UHA Testimonials 2021: Quayson and Weise

This blog post is the second in a series of posts supporting the UHA’s inaugural Membership Drive. These posts will introduce you to some of the many amazing scholars, activists, teachers, and others in the UHA’s membership community, as well as highlight the role played by the UHA in the lives and careers of its members. We hope they’ll inspire you to deepen your involvement with the organization by joining the UHA or renewing your membership. The UHA is only as strong as its members, who make possible our efforts on behalf of our discipline. Please visit urbanhistory.org/membership today to join or renew.

Join UHA Membership Director Kara Murphy Schlichting and members Ato Quayson and Constanze Weise in a conversation about the role of international scholars and international scholarship in the UHA and the necessity and benefits of growing the UHA’s global presence. The following interview excerpts have been edited for space.

How did you get involved with the UHA? 

Ato Quayson: My first involvement with the UHA was when I was co-winner of the Best Book Prize (Non-North American) in 2015 for my book Oxford Street, Accra: City Life and the Itineraries of Transnationalism (Duke University Press, 2014; Editor’s note it’s featured, in part, in our overview of the city for the Metro of the Month in November 2019). I became a member and have also been on the Book Prize Committee.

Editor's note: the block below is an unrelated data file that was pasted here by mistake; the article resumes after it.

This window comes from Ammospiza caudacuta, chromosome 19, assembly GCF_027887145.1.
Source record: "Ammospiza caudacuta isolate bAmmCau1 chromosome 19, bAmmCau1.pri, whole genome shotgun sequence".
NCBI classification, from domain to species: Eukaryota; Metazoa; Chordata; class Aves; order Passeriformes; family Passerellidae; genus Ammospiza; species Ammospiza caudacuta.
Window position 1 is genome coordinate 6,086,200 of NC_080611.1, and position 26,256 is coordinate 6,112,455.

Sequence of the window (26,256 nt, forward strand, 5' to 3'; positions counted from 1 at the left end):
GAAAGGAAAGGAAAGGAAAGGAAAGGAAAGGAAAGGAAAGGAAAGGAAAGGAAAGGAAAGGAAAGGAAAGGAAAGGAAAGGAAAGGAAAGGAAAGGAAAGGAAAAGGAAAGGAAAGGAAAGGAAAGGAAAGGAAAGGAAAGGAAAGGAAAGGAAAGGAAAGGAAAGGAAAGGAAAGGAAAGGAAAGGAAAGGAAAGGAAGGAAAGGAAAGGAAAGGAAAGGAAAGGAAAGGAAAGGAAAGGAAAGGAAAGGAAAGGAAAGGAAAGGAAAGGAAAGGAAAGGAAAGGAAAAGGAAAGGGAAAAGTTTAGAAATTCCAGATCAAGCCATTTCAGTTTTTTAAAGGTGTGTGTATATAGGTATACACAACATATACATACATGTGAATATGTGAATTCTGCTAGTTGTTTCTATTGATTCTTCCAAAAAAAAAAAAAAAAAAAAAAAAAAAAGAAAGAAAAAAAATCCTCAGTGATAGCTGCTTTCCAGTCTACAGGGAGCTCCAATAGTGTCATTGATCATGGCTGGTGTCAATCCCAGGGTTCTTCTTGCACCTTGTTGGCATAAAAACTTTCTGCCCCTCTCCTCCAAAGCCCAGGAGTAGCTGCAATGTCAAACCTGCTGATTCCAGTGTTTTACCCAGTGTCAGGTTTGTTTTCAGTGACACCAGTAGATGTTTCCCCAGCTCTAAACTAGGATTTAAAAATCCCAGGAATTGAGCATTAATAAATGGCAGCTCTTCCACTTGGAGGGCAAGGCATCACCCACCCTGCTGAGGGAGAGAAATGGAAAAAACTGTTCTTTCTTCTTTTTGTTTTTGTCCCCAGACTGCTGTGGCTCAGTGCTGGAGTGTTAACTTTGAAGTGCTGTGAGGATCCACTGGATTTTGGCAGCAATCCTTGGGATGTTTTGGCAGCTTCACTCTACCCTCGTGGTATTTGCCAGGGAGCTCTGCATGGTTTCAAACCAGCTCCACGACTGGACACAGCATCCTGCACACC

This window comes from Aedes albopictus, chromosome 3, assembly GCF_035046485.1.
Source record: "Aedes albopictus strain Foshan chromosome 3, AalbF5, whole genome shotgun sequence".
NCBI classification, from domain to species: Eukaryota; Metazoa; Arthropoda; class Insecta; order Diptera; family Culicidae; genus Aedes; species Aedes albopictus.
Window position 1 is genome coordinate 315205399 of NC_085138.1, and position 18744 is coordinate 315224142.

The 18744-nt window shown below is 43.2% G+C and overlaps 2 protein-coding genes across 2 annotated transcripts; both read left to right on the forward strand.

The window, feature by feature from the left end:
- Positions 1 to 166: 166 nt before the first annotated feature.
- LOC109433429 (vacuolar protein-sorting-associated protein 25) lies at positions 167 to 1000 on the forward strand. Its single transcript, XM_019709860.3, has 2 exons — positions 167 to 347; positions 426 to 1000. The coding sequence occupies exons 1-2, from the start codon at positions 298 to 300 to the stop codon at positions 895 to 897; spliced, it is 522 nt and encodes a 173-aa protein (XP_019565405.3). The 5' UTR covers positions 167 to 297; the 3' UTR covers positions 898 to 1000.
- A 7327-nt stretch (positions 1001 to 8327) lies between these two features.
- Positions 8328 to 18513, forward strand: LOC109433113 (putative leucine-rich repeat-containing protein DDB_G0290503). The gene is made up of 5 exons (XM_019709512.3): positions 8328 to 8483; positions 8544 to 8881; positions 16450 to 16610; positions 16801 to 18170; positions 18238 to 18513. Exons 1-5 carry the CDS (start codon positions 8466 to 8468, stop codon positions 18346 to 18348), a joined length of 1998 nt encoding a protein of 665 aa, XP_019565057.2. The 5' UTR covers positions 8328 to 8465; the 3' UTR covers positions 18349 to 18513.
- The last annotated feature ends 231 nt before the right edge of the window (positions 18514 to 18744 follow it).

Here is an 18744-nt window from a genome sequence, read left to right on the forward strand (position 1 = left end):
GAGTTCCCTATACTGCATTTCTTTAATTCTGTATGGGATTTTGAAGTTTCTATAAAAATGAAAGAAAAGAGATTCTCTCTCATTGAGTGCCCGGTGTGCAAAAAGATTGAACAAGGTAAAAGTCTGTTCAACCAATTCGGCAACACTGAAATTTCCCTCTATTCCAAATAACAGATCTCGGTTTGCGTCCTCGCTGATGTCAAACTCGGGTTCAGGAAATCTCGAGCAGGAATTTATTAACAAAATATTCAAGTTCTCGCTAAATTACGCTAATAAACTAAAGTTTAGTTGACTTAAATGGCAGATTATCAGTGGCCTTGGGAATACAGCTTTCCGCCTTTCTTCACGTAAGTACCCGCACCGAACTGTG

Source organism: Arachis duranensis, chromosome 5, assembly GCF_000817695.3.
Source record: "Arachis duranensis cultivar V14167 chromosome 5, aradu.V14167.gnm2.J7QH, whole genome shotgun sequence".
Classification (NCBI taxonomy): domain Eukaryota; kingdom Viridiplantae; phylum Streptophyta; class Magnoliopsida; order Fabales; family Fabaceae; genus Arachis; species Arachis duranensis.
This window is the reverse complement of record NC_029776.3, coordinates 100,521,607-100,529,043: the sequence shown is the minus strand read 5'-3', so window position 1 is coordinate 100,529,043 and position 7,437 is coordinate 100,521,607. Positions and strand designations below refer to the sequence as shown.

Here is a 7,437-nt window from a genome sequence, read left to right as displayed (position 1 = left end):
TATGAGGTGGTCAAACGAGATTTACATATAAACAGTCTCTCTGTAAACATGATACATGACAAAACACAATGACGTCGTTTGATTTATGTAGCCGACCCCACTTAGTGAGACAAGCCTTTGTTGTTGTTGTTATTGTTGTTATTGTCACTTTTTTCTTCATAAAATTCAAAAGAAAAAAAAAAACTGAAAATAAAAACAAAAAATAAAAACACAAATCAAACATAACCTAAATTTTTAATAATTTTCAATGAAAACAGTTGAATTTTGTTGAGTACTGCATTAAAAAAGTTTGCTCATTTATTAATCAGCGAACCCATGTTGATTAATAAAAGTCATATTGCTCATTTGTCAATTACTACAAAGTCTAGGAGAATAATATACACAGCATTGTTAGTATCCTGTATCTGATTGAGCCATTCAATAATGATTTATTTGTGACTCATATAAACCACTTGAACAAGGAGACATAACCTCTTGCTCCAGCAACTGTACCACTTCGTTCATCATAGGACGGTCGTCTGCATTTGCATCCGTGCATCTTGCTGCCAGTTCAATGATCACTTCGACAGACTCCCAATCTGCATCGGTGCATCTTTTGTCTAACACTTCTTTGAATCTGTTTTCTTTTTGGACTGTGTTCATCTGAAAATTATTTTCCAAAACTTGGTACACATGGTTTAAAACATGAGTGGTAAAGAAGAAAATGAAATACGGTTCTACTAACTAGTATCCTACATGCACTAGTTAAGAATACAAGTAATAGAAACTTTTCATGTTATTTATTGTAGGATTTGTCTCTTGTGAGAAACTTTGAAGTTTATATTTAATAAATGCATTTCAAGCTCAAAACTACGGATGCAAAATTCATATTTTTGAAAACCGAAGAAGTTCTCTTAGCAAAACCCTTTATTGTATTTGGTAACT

Constanze Weise

Constanze Weise: I have been a long-term member of the UHA and got involved through the UHA awards committee for the Best Book (Non-North American) in 2015. When attending the last UHA conference in Columbia, SC, I realized that there was a focus on North America and discussions about Africa’s urban past were very peripheral to the UHA. This made me get involved more with the organization. I became a board member and, in addition, currently serve as the co-chair of the UHA programming committee together with Rachel Sturman. Furthermore, I am part of the membership committee and serve on the current UHA awards committee for the Best Book (Non-North American) as well the board.

One of the big goals of the UHA is to become more inclusive and diverse, and therefore themes that deal with issues of urbanity and and urban history outside of North America can help achieve this goal.

Constanze weise

What would your “pitch” be to encourage other UHA members who are either of international origin or who work on international topics to become more actively involved in the UHA?

Constanze Weise: One of the big goals of the UHA is to become more inclusive and diverse, and therefore themes that deal with issues of urbanity and urban history outside of North America can help achieve this goal. An organization is always shaped by its membership, and if we have more international members on board, we can bring themes into the focus which are relevant for urban histories outside of the United States but can, at the same time, enrich the theoretical and methodical framework of research focused on North America. By joining the UHA we have a unique chance to make the organization very international.